February 24, 2024

House economists urge constitutional update for PH economic boost

TWO economists of the House of Representatives underscored on Monday the urgent need to amend the “restrictive” economic provisions in the 1987 Constitution to address critical challenges facing the Philippine economy and to unleash the country’s full economic potential.

Representatives Stella Quimbo of Marikina City and Joey Salceda of Albay said that such reforms are necessary to attract foreign investment, address under-investment in key sectors like agriculture, and ensure sustainable economic growth for the Philippines.

Quimbo noted that while the Philippines sustained robust economic growth in the last quarter of 2023, she expressed concern over the lagging growth of foreign direct investments (FDIs), emphasizing the need for updates to the constitutional economic provisions.

“The Philippine Statistics Authority has reported robust 5.6% GDP growth in the last quarter of 2023, marking a year of resilient economic performance,” Quimbo, senior vice chairperson of the House Committee on Appropriations, pointed out.

“Our pursuit of economic liberalization to date has been cautious and incremental. But the evidence before us calls for a decisive shift,” she added.

For his part, Salceda praised the Philippines’ economic performance, describing it as the fastest growing in ASEAN with near-full employment. 

“This is PBBM’s economy now: the fastest growing in ASEAN, with near-full employment,” said Salceda, chairman of the House Committee on Ways and Means.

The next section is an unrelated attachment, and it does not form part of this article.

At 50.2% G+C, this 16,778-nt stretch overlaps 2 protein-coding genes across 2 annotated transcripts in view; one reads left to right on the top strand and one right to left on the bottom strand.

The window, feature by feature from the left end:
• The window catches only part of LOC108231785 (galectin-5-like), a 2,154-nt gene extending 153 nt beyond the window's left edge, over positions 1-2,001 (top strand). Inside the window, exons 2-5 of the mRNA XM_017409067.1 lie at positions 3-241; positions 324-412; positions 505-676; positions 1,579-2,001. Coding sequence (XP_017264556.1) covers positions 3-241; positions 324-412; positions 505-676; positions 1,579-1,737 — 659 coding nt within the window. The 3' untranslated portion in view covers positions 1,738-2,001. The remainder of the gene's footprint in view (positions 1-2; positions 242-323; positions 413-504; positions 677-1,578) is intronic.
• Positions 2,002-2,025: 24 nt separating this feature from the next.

However, he expressed concerns about under-investment in the agriculture sector despite its significant contribution to the economy. 

“We need to back our agriculture sector with sustained public and private investment,” he stressed.

Both Quimbo and Salceda highlighted the potential benefits of economic constitutional reforms, including job creation, higher wages, and increased productivity. 

Quimbo said that economic amendments are essential to invigorate FDI growth.

“The restrictions on foreign equity limit our competitiveness and capacity for innovation,” she said.

Salceda, meanwhile, underscored the need for comprehensive reforms.

“This is the whole point of my strong advocacy for changes in the Constitution: no half-hearted charter amendments, but a full-on confrontation of under-investment in land,” he said.

Quimbo called for swift action, urging the government to prioritize economic Charter change (Cha-cha).

“Econ cha-cha is an urgent and necessary step towards unleashing our full economic potential,” she insisted.